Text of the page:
The Art of War is a short book. The lessons in it are clear and not easy to improve upon. There’s just no reason for us to be making ourselves into the negative example of Sun Tzu’s philosophy.

  9. Slarti, I agree with all of your comments about the whole “you aren’t pure enough to make a moral judgement” line of argument people employ.

    What I think is different here, maybe, is the following.

    From my perspective, I see war being used not as a necessary and sad evil that calls for people to sacrifice for the greater good, but instead glorified as some kind of kick-ass I’m-tougher-than-the-other-guy tool.

    We then hear stories, whether from Vietnam or Iraq, about soldiers who come back and they are mentally or physically scarred. And talking about that is sometimes presented as taboo, as if it is undermining the troops. Like we can’t watch caskets coming home, etc.

    So you get this environment where the “pro-military” thing to do is to be for war, to want war, to talk about its glory and stiff-up-lip its pain, and to question its cost or need seems to be waving surrender flags or being appeasers.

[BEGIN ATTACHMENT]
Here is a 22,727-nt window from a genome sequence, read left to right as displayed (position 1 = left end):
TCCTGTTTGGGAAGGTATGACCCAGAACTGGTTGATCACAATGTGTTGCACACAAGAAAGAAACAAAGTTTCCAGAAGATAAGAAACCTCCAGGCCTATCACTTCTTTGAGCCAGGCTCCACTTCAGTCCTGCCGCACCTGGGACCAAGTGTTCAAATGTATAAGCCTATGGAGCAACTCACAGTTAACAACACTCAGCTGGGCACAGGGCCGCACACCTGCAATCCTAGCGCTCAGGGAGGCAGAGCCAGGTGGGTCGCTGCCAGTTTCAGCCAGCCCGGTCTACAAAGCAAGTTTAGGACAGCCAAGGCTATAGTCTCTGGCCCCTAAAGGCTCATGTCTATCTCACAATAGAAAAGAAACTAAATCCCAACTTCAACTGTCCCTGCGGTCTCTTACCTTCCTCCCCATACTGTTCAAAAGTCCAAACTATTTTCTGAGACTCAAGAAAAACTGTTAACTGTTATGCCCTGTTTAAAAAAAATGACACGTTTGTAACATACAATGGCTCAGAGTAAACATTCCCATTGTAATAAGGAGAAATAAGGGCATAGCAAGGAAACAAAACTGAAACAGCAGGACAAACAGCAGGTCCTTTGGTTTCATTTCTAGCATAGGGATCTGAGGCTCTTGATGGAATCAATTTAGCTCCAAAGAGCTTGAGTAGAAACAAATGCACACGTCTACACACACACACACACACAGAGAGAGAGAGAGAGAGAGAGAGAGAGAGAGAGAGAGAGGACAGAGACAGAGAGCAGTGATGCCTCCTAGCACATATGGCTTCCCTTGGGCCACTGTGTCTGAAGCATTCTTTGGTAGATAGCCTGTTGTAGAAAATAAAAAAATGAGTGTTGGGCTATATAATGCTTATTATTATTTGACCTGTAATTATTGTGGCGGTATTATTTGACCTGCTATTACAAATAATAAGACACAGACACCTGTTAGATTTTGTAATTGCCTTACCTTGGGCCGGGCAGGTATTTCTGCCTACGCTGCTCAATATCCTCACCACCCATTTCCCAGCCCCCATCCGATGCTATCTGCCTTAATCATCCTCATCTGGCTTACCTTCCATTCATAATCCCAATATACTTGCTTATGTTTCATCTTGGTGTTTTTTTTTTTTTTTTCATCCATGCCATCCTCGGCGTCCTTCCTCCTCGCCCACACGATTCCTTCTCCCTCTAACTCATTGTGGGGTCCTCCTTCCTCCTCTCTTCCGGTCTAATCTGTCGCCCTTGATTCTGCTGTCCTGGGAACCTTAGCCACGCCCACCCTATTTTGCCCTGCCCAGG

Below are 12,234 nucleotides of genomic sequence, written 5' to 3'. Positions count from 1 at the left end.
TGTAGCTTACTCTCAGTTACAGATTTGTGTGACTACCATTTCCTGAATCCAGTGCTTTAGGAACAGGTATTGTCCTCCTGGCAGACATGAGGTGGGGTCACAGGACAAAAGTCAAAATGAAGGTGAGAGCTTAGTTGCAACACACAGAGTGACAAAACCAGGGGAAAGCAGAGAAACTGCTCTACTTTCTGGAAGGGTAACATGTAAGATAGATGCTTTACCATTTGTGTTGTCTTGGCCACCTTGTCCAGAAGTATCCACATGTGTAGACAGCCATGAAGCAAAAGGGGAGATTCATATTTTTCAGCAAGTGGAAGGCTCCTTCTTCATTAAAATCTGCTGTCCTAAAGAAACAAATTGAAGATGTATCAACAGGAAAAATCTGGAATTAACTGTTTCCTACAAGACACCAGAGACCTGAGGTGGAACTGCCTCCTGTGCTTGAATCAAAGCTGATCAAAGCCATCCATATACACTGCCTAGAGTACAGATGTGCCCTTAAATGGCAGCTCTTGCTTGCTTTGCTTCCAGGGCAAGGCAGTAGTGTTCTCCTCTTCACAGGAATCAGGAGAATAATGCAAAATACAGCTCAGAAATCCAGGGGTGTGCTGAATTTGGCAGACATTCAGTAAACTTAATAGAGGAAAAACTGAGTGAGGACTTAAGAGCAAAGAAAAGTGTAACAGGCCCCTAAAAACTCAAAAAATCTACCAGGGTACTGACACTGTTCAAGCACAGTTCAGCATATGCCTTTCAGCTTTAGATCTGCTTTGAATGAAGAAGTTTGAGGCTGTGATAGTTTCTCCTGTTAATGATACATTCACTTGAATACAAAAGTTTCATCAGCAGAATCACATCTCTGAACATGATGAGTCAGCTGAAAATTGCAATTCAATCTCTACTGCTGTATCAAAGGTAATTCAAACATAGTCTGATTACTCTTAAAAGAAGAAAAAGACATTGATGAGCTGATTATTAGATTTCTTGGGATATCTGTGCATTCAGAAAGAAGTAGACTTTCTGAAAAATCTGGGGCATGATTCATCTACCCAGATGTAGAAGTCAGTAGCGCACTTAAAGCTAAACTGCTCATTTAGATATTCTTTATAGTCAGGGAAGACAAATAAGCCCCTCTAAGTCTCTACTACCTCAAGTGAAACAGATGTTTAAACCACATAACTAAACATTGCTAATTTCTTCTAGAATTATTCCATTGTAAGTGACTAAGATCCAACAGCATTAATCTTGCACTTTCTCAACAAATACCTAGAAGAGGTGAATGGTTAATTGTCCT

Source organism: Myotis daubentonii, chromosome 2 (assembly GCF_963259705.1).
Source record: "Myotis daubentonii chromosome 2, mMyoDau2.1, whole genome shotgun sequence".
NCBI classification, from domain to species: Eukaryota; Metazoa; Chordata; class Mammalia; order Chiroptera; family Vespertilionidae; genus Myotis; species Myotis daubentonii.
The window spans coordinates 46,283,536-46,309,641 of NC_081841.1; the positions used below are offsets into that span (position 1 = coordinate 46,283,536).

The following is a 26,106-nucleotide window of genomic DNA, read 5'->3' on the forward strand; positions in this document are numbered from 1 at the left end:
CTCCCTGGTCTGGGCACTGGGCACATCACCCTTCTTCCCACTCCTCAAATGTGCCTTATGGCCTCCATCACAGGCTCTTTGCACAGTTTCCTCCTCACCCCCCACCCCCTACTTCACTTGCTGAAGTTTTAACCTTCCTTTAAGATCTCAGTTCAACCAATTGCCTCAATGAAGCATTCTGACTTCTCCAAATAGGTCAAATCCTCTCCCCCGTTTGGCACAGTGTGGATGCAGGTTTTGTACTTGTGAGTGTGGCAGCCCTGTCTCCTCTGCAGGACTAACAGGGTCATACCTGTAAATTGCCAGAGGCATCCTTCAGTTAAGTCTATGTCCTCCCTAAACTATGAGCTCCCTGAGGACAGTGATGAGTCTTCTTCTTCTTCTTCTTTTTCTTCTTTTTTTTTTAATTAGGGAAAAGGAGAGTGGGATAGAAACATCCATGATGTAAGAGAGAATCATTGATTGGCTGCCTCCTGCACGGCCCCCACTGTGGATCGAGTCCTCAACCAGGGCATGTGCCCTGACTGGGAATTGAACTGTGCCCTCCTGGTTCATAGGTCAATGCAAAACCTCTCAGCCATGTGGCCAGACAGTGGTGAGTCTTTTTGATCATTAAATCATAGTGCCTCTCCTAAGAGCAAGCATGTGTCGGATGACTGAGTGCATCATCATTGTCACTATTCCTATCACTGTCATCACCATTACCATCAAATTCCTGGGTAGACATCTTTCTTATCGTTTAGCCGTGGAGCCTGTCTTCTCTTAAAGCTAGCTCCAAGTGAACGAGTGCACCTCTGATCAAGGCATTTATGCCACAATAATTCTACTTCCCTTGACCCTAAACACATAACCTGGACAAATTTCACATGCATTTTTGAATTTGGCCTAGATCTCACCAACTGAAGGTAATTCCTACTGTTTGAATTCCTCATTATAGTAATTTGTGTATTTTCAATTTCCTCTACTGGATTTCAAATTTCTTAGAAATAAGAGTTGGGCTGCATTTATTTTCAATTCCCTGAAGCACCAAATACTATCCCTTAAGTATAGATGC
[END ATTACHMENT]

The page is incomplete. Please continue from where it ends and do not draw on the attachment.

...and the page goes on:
It’s in that context that people like me ask, for all those who so glorify war, do they in fact understand the human cost? When John McCain says we need to escalate the war, I think he says that fully understanding the human cost involved. So I can respect that. I also note that unlike say Romney he doesn’t want to double Guantanamo or see who is “tougher” on torture.

    So it’s not a question of moral purity, or earning the right to speak. It’s feeling that there is a huge disconnect between what our sports metaphor-driven media and our military might lead us to think of as the cost of war, and what it really is, and wanting to be sure that those who seem to gloss over its cost as acceptable really in fact get what it is that they are accepting (usually on others’ behalf).